Gaming history is important – if you don’t think so, you’re reading the wrong site, I fear – but all too often, collections of important gaming archives boil down largely just to dull lists of simply emulated games, robbing them of their all-important context. It’s the cultural equivalent of displaying the Mona Lisa under a sign saying “here’s a painting some guy did ages ago, nice smile” and leaving it at that. If there’s one thing that Atari 50: The Anniversary Celebration does well, it’s provide that context.
It’s an interactive museum at heart, guiding players through 50 years of Atari history with clips, advertisements – both scans of magazine and newspaper clippings and some hilariously dated TV commercials – and interviews with key Atari employees – alongside more than 90 titles dating from Atari’s Pong through to the very last Atari-published Jaguar game, plus six “reimagined” Atari titles.
There’s even a wonderfully simple Atari handheld Simon-style game with the most 70s-era title for a children’s product that you’d never get away with these days. Seriously, this is a kid’s pattern matching game called – and I promise you I’m not making this up – Touch Me. The off-colour jokes write themselves at that point. You can, if you must, simply view a list of games and pick from them, but the richer experience here is to work through the timeline, taking in the historical context offered for each title, though this does vary in depth. For some games there are clippings, clips and interviews, while others have merely cover art scans or original artwork to display.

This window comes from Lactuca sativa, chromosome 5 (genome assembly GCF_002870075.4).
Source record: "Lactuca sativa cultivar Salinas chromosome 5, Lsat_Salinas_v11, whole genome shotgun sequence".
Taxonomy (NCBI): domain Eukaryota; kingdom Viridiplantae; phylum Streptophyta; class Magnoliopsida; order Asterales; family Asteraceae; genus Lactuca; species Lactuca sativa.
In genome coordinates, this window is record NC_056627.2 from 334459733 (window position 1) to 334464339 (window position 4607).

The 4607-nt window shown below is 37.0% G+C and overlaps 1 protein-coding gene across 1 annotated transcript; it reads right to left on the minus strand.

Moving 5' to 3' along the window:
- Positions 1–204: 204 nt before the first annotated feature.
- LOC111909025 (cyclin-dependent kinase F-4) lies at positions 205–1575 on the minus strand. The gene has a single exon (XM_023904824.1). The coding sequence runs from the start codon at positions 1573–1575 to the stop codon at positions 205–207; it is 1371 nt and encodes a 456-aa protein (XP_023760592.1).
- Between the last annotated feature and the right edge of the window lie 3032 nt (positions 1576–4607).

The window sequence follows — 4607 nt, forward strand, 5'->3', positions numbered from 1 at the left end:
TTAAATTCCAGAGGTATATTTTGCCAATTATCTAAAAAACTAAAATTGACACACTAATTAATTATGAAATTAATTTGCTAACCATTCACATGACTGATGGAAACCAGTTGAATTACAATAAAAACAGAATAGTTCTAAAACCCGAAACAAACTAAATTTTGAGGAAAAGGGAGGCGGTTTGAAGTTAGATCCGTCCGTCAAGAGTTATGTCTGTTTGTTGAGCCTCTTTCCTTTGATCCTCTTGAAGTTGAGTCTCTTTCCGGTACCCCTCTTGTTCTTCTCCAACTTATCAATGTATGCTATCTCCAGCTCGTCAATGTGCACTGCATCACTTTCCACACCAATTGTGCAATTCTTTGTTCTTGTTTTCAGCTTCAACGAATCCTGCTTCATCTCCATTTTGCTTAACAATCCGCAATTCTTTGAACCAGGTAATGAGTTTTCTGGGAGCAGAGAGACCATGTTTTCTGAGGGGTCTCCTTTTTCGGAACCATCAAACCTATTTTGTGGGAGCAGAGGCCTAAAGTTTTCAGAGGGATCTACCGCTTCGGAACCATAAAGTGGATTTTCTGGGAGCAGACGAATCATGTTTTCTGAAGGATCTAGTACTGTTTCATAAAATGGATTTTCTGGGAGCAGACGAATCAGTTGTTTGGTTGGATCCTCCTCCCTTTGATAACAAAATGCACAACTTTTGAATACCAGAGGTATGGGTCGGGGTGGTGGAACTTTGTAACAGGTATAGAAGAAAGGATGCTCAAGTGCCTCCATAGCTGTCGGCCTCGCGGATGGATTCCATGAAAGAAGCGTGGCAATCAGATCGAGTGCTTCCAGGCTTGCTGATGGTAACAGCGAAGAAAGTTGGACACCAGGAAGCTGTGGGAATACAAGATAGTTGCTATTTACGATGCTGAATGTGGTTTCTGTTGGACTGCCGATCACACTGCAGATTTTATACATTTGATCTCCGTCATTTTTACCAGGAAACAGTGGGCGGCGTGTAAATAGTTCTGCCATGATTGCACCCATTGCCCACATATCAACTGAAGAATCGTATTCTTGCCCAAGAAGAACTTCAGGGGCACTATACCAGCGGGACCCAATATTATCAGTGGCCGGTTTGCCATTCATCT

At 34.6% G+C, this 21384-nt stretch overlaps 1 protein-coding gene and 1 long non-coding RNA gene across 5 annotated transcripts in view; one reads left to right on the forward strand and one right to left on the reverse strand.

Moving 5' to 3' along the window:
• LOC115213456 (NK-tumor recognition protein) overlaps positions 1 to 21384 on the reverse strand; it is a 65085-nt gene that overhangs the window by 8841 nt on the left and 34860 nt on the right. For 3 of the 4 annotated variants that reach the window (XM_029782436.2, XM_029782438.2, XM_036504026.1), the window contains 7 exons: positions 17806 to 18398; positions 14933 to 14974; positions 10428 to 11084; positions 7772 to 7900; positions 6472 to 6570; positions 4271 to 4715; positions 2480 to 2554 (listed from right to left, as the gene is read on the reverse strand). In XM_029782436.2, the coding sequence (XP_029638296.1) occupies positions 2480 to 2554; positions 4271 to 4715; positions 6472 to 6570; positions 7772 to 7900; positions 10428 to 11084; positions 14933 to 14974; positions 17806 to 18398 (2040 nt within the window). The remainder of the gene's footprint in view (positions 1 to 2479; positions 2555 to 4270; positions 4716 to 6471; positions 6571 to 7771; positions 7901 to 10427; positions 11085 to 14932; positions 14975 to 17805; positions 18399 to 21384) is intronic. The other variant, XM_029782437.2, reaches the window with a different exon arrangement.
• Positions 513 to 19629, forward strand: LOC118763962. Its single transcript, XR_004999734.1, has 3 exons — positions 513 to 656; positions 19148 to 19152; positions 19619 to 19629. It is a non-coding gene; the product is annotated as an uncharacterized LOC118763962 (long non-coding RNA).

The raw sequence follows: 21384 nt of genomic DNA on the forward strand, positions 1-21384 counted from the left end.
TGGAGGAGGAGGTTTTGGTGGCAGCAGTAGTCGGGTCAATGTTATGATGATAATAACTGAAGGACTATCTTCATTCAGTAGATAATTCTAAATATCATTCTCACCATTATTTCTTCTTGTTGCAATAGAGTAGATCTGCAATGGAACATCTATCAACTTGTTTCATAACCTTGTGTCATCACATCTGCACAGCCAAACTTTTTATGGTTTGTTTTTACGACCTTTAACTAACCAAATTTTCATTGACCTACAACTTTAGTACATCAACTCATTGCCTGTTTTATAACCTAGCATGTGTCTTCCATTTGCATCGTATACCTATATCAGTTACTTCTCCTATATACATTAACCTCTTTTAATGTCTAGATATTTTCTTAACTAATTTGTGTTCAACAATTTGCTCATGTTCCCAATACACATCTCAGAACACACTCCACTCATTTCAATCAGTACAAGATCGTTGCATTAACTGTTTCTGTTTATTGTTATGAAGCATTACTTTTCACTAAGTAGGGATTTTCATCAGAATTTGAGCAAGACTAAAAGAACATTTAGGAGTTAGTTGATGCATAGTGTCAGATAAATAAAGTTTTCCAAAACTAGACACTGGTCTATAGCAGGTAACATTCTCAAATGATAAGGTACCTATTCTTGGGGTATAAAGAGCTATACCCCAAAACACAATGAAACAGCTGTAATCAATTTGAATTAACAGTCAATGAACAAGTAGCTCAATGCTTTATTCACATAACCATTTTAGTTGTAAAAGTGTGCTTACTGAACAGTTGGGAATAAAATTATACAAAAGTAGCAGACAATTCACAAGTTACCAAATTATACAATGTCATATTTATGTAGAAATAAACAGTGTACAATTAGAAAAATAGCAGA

Like any museum exhibit, there are some areas where careful choices have been made to create a narrative, and it’s one that doesn’t always present an entirely accurate picture. It’s a 50-year celebration, but one that cuts off largely in the mid-1990s with the death of the Jaguar, with much less focus on the last 25 years of Atari’s corporate ownership, or some of the weird things that has been done with the Atari name or intellectual property in that timeframe. Then again, I’m not sure how they’d provide a playable Atari cryptocurrency miner or dodgy Atari casino experience. Truly, the current Atari has done some bizarre things with the great brand name.
But this is a celebration of Atari as it was, not Atari as it is, and that’s one that largely focuses on games. The Anniversary Celebration provides a mixed set of offerings, covering the Atari 2600, Atari 5200, Atari 7800, Atari Lynx and Atari Jaguar.
Before you get all excited about reliving your youthful years swinging through the jungles as Pitfall Harry or bemoaning the woeful quality of E.T, the first big caveat here is that it only contains Atari-developed titles, and nothing with an external licence. This means that some big hitters, from the weirdly rectangular Atari 2600 Pac-Man through to the Lynx’s Batman Returns and Jaguar’s Aliens vs Predator are not part of the collection. It’s a pity in one sense, but it’s not hard to see why you can’t get a full set of games across all Atari platforms to play with. We’d be here another 50 years while the lawyers argued about all of it.
What’s considerably weirder is that you still only get a subset of what Atari does legitimately own. Over the past 25 years, Atari (which is more or less Infogrames if you remember them, but I digress) has released so many Atari branded compilations for just about every system going, packing in every 2600 title it could to discs, downloads and even those terrible ATGames Flashback systems en masse.